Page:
Virtual learning environments: an evaluation of their development in a sample of educational settings

Virtual Learning Environment image

What the resource is:
This resource is a 28-page Ofsted survey of virtual learning environment (VLE) usage in 35 selected establishments. It also draws upon the reference to VLEs in recent Ofsted reports. The data is from the full range from primary schools through secondary and post-16 to colleges providing adult education. Some of the data comes from the virtual survey of VLEs. Published in 2009, this extensive survey covers the period following the publication of the DfES Harnessing Technology in 2005.

 

The aims of the resource:
The report identifies and describes the current state-of-play with regard to the nature, distribution and use of VLEs across the education sector. It recommends courses of action to be taken by the DCSF, DIUS, and partner organisations including Becta, Learning and Skills Council and local authorities.

 

The survey includes a brief history of VLEs, their current deployment, potential infrastructure challenges, patterns of learners' interaction, the motivation for staff use, the involvement of parents and, crucially, the development of content. The report includes two case studies (described below).

 

There is repeated reference to the open source VLE called Moodle.

 

Key findings or focus:
The report is prefaced with an executive summary, key findings and recommendations that succinctly and clearly describe the key issues. It is recognised that the deployment of VLE is a new activity that can enhance learning and that does not depend upon the subject being studied.

 

There is a positive response by learners and their age or type of course determined the nature and amount of their engagement. The negative aspects included the importance, cost and challenge of providing content. For smaller organisations, there is also the cost of infrastructure. Ofsted report that there is little formal quality assurance and learner self-assessment is under-developed.

 

The first case study describes the use of VLEs in a post-16 establishment. The important focus is upon the staff development strategy and how the use of the VLE is encouraged through provision of a structure programme of blended activities leading to a professionally recognised level 2 award in information technology.

 

The second case study was of a £50,000 award and development of a Moodle-based cross-authority VLE provision. The report indicates that a significant function is the storage of course materials for learners to download. The system promotes: consistency and quality in those materials, liaison between staff, learner involvement in the production of materials and international collaboration. Concern is expressed regarding staff development.

 

The quality, authority and credibility of the resource from your subject perspective in relation to ITE:
The quality, authority and credibility of the resource are high. The report is well-written and presented by a Government organisation; it is endorsed by Ofsted and written by Ofsted employees. This work could be cited in Masters level work and used to underpin further research by HEI staff and trainees.

 

The implications for ITE tutors/mentors:
This text could be used in a number of different ways:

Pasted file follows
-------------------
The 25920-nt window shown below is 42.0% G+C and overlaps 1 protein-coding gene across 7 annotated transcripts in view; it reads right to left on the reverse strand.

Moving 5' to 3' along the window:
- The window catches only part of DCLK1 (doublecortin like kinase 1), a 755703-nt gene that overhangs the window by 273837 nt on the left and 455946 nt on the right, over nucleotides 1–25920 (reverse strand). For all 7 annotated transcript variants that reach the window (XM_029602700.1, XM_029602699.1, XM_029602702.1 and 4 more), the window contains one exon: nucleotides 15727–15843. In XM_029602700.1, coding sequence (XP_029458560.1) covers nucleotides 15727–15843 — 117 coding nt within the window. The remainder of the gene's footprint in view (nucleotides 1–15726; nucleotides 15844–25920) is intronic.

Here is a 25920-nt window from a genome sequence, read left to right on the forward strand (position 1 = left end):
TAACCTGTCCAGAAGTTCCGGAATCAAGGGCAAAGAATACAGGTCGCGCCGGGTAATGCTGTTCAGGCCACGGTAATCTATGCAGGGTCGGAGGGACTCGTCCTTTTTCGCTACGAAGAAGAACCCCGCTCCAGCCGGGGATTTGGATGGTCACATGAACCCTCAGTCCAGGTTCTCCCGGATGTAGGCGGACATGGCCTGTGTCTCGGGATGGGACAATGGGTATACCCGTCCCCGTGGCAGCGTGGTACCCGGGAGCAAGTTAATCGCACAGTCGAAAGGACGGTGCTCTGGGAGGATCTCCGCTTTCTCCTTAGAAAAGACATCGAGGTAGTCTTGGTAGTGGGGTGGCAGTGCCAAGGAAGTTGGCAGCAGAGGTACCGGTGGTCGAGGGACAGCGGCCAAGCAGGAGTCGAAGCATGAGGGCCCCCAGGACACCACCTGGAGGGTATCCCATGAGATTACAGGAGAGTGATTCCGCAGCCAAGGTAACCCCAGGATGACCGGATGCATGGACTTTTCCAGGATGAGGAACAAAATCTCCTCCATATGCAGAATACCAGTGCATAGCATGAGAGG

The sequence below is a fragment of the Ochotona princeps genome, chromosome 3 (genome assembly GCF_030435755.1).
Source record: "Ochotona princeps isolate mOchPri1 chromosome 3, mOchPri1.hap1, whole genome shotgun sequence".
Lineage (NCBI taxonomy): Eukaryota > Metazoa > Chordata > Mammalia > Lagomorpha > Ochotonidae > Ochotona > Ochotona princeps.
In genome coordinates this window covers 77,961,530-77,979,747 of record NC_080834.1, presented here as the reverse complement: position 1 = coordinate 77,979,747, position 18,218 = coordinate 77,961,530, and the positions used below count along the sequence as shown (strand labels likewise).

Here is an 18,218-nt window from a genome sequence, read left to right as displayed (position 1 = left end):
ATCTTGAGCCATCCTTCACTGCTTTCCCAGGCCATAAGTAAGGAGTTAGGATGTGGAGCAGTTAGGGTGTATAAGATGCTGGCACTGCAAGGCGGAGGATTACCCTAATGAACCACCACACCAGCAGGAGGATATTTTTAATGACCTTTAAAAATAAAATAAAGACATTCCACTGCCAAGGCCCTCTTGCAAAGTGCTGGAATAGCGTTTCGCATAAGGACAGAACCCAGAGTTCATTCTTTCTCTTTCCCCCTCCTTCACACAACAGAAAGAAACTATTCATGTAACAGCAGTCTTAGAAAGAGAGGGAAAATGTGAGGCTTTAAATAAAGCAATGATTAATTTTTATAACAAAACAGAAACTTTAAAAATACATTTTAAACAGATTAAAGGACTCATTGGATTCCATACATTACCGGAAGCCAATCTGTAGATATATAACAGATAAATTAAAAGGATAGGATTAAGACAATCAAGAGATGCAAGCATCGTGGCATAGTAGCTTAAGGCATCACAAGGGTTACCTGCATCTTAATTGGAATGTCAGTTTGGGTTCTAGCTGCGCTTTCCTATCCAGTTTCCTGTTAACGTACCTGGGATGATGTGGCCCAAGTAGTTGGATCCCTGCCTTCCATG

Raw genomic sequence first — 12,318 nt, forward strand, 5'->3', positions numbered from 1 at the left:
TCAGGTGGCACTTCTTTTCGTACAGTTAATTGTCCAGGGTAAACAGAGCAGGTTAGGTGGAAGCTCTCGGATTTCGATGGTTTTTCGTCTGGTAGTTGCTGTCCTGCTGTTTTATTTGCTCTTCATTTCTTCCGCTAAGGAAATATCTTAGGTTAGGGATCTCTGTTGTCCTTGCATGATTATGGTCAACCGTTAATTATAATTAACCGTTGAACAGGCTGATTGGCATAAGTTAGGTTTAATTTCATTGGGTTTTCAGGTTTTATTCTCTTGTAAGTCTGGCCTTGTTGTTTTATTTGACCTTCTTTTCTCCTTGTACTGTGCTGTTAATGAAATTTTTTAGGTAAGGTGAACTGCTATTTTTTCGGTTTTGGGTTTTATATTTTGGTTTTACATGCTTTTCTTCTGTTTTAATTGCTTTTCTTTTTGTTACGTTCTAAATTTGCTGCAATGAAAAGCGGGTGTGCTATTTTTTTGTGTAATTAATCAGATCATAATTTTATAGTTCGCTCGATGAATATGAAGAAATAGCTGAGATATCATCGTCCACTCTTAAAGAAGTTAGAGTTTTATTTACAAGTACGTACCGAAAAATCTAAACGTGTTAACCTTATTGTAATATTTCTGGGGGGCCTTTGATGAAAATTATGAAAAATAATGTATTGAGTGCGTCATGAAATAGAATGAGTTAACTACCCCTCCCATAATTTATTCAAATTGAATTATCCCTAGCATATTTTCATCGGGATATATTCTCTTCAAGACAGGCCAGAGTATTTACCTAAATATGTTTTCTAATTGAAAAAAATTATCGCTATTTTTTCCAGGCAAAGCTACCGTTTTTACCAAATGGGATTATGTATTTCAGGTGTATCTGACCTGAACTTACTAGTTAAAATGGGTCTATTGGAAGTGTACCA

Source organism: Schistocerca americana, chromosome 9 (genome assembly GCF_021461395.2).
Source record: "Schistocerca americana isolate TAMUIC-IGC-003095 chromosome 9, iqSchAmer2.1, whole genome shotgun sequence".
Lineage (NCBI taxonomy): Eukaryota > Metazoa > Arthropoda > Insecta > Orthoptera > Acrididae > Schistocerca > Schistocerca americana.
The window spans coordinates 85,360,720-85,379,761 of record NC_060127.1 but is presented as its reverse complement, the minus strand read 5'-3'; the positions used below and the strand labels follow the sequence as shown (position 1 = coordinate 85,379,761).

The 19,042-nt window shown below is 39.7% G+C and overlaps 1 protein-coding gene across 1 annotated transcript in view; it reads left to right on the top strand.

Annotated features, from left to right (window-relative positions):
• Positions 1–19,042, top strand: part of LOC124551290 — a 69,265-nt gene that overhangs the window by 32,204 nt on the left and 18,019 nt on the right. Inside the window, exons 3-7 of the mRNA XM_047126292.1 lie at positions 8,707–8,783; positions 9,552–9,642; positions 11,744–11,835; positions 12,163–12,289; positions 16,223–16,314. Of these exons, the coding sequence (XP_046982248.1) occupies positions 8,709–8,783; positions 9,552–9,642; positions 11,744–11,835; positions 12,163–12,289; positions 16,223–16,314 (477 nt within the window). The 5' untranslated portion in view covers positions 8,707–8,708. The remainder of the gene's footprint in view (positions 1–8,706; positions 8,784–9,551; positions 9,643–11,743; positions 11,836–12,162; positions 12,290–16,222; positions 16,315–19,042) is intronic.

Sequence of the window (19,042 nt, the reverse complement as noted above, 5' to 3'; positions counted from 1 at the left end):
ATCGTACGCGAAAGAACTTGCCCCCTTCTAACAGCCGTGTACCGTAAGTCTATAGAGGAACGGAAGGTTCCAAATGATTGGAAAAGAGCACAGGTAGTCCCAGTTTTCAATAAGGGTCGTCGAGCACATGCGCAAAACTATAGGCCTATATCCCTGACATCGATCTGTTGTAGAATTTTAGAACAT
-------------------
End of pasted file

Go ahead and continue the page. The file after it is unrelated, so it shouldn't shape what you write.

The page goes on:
Primary phase trainees could identify and describe the challenges and affordances of VLEs - they will need to imaginatively interpret the observations about secondary practice and identify for themselves the issues. This is likely to only be a fruitful activity for primary trainees with a positive interest in promoting ICT otherwise there may be a focus upon the negative aspects of material development, staff development, infrastructure cost and infrastructure maintenance. The activity could provide solid evidence for Q8 - that they have a creative and constructively critical approach to towards innovation.

 

14-19 phase trainees could use the first case study as a template to describe the VLE provision in their current placement school/college. By reading the report, they could create an interview schedule or questionnaire to gather data. If working collaboratively, they could pool their results and generate a single composite report. As well as meeting Q8, the activity supports Q14 (pedagogy), Q24 (homework opportunities) and, importantly, Q30 establishing a safe working environment (ref. e-safety) and opportunities for learners to learn out-of-school.

 

Another activity would be to ask the trainee teachers to examine the findings and reflect upon them in the light of current agendas including personalisation, diversity, inclusion, assessment for learning, e-safety, etc. For example, the statement "saving costs and effort in printing, though an element of this was transferred from providers to learners" (p13) has implications for inclusion and equality of accessibility for all learners.

 

The relevance to ITE students:
This full report is not efficient reading material to underpin trainees' professional awareness - they are better advised to read general texts on learning to be a teacher. As the focus for a tutor-led activity (see above) it has value. In addition, a trainee with computing, IT or ICT as the focus of their professional or academic writing will find the report a useful source of ideas in the area of VLE implementation and development.

 

Reviewed by:

Dr John Woollard

Keywords

VLE, innovation, 14-19, secondary, primary